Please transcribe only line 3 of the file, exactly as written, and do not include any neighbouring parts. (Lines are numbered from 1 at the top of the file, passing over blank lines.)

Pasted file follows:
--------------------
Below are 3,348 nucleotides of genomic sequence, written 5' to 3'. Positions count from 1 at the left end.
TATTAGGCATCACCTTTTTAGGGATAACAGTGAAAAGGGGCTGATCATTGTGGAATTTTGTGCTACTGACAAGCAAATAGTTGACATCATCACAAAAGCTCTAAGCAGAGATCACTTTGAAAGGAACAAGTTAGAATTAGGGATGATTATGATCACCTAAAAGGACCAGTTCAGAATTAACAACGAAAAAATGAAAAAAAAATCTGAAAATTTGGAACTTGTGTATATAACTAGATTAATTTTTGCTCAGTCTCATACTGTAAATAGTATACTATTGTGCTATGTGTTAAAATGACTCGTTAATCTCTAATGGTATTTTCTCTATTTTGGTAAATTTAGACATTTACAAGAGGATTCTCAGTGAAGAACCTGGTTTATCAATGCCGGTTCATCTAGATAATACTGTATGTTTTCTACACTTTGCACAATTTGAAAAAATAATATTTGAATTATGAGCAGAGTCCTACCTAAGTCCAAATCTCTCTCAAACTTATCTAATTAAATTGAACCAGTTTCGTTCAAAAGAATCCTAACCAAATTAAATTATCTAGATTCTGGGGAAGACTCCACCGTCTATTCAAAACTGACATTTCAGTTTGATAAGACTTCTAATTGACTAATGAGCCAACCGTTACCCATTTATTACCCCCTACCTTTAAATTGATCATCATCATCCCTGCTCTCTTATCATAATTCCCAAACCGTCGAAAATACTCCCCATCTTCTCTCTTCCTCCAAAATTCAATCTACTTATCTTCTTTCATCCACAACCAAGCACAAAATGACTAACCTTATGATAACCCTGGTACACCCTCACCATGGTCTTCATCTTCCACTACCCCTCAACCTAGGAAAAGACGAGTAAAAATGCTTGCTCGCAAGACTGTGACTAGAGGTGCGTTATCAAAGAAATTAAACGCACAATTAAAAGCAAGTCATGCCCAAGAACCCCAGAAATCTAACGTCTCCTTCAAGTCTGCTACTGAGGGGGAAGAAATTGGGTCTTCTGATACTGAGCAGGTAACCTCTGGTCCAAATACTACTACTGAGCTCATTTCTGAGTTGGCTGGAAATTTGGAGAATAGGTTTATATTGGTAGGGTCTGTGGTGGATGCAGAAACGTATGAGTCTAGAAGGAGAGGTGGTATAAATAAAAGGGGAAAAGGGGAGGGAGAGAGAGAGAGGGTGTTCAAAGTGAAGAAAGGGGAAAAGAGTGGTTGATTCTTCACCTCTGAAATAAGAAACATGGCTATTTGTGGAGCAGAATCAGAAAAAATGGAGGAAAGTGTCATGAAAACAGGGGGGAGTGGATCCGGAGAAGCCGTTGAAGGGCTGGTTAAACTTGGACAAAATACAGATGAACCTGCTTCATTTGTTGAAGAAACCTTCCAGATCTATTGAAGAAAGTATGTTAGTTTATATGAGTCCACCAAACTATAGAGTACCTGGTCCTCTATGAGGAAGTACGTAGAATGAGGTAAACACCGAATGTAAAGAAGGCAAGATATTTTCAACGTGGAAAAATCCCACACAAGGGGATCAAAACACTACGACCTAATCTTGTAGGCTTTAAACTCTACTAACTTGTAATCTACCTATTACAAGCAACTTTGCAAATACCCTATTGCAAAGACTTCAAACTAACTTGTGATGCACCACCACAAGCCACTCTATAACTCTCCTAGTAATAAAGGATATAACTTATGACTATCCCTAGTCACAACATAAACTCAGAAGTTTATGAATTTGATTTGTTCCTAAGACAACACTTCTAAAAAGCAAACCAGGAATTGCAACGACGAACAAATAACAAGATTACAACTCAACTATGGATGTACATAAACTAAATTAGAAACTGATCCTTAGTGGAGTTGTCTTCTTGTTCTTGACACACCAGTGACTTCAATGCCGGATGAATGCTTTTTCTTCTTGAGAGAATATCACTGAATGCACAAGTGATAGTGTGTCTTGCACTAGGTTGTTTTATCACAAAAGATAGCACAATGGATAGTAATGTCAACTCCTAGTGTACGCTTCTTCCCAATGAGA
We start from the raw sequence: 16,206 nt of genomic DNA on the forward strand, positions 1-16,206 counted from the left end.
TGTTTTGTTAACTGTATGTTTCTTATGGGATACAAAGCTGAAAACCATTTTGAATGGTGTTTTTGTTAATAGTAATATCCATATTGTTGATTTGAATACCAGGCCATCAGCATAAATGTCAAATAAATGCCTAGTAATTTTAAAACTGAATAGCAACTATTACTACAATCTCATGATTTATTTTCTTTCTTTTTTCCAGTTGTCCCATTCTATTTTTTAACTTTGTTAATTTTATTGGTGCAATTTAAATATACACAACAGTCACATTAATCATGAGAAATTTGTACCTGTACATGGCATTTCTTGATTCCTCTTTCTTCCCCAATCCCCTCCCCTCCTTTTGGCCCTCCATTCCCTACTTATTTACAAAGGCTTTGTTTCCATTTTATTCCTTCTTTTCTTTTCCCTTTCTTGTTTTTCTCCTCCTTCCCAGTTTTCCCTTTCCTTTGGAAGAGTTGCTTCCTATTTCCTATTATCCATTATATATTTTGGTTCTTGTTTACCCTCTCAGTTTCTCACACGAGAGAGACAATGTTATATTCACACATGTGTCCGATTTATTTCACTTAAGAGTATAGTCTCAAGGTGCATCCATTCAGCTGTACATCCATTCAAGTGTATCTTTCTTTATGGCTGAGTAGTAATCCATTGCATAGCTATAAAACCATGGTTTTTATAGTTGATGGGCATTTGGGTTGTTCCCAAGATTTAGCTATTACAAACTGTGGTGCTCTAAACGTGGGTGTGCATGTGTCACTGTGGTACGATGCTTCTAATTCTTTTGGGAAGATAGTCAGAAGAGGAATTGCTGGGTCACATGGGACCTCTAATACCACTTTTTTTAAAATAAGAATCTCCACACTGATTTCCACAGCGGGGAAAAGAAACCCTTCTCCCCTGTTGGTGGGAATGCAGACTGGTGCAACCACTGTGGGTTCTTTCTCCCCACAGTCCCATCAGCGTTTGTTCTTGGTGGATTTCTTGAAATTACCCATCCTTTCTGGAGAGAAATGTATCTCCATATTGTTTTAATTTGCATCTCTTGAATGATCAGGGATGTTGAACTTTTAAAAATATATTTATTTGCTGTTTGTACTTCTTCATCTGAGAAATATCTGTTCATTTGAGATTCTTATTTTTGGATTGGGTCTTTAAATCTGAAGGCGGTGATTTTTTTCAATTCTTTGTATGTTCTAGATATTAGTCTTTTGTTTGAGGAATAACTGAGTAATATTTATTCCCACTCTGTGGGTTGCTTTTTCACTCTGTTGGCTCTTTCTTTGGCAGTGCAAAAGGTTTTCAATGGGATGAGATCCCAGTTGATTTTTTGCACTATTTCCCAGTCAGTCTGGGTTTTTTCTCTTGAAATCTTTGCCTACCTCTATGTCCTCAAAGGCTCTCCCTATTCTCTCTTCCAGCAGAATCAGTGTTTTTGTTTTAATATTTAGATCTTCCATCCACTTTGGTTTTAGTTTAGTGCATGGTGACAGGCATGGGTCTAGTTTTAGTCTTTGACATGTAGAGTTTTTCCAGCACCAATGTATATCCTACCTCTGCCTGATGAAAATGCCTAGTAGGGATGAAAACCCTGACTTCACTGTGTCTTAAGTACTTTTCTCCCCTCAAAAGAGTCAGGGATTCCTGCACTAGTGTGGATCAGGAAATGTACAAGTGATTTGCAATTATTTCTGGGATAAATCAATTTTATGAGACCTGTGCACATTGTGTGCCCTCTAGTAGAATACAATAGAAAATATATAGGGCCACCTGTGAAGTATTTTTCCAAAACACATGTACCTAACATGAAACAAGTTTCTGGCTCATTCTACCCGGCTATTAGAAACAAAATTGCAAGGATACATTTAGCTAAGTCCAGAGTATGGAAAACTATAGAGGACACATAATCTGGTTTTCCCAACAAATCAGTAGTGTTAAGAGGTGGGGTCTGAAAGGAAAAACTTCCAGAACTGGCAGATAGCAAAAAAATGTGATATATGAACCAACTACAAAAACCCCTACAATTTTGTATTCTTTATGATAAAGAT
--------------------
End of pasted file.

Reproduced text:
We start from the raw sequence: 16,206 nt of genomic DNA on the forward strand, positions 1-16,206 counted from the left end.